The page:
There is a self-reflexive structure to sharing content on Facebook or Twitter. Just as actors on stage know that they are being watched by the audience and tailor their behaviour to find the best effect, effective use of social media implies selecting and framing content with a view to pleasing and/or impressing a certain crowd. We may not intend to do this but it is essential to doing it well.
This process of ‘subjectivation’ – a self-reflexive subject-building not at all dissimilar to Goffman’s “dramaturgical approach” – sheds light on a host of social media quandaries. For starters, it complicates the notion of information sharing as something pure or distinct from affect.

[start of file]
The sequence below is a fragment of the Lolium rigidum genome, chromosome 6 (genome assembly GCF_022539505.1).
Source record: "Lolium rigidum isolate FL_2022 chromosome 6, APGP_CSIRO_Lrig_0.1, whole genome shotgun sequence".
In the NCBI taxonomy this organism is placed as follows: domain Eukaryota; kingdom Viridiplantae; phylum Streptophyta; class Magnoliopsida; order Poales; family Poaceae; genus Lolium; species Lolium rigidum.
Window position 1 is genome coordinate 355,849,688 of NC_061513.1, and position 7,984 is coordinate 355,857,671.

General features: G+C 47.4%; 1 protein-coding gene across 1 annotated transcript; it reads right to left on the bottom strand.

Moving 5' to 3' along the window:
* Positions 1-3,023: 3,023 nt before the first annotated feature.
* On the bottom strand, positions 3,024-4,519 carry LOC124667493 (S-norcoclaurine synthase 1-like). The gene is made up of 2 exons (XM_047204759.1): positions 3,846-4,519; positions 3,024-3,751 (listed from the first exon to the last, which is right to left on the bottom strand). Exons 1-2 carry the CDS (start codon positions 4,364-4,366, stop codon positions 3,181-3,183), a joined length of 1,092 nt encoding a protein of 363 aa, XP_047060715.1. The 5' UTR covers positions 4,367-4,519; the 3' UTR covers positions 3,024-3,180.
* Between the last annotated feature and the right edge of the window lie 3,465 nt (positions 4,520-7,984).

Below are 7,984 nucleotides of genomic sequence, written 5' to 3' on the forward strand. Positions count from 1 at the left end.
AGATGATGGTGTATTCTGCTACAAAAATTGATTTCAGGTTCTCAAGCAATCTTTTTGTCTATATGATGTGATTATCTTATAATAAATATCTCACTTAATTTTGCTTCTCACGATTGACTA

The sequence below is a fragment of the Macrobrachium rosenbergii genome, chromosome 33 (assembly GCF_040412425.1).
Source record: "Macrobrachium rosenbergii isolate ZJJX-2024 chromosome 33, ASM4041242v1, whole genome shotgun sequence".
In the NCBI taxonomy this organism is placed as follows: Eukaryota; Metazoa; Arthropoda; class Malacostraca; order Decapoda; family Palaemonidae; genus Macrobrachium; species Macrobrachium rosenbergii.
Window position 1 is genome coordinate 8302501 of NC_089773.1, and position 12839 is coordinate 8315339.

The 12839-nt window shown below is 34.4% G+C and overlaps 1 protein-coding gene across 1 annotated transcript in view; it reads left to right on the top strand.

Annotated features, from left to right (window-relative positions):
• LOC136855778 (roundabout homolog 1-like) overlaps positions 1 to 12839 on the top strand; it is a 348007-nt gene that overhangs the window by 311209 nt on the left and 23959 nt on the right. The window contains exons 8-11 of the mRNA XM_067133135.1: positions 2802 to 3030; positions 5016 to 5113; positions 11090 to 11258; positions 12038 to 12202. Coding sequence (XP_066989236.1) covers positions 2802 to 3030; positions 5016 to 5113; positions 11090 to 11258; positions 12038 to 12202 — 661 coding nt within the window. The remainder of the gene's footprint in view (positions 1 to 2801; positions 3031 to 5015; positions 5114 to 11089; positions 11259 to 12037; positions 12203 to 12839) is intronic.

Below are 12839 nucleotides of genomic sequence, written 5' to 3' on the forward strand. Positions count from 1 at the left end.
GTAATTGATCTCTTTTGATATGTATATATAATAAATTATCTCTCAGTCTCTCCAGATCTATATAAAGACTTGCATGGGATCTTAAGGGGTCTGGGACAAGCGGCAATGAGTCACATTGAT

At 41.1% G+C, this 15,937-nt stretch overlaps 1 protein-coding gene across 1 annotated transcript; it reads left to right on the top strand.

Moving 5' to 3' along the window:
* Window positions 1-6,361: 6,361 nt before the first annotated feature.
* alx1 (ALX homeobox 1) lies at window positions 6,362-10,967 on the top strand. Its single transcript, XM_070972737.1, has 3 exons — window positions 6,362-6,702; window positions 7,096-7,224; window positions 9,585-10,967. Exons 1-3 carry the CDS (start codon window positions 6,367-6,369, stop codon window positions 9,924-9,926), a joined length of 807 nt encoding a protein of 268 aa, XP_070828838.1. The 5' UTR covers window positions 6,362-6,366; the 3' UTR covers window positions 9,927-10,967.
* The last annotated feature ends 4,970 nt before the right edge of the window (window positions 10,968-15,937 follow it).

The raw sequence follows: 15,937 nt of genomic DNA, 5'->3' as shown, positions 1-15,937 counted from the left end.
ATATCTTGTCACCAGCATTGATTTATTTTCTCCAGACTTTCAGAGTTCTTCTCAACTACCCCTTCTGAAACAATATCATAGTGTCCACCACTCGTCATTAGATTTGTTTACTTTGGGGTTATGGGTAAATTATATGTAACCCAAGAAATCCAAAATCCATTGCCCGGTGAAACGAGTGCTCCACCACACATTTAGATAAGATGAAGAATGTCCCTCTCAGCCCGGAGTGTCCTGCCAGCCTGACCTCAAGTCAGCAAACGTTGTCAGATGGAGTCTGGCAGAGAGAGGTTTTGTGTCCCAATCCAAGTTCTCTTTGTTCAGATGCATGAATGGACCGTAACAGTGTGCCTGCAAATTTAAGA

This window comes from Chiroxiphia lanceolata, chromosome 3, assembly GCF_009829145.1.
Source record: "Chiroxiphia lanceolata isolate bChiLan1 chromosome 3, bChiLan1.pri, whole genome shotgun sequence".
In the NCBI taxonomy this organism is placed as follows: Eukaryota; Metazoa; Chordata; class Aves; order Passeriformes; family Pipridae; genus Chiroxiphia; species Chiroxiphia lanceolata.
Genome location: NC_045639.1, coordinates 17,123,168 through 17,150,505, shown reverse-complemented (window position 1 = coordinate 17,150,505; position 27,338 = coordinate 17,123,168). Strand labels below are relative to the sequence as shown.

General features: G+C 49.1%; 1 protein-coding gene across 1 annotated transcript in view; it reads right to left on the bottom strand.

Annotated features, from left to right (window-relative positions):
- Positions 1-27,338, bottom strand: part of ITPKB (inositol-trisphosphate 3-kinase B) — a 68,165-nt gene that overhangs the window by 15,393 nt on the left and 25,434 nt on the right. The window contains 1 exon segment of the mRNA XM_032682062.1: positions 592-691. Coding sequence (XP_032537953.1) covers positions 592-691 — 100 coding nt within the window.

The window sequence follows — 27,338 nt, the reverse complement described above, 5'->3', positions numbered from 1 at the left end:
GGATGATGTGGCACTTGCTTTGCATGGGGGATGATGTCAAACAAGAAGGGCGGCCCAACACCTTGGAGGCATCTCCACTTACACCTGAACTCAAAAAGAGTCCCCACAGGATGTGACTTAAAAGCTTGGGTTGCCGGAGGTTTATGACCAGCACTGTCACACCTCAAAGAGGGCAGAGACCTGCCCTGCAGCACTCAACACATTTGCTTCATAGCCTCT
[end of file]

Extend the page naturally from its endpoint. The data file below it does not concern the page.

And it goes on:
I got to thinking about this after reading some back-and-forths over the common Twitter disclaimer of “Retweets do not equal endorsements.” This disclaimer has been called into question by legal experts. But beyond questions of law, there’s that little voice in the back of our heads before we push the “tweet” button – “Am I going to look stupid for tweeting/retweeting this?” There’s more to this self-editing than concerns for truth and fact. It also points to the suspension of subjectivation as a problematic in information ecosystems.
We implicitly recognize that we are inextricably linked in myriad ways to the links we share.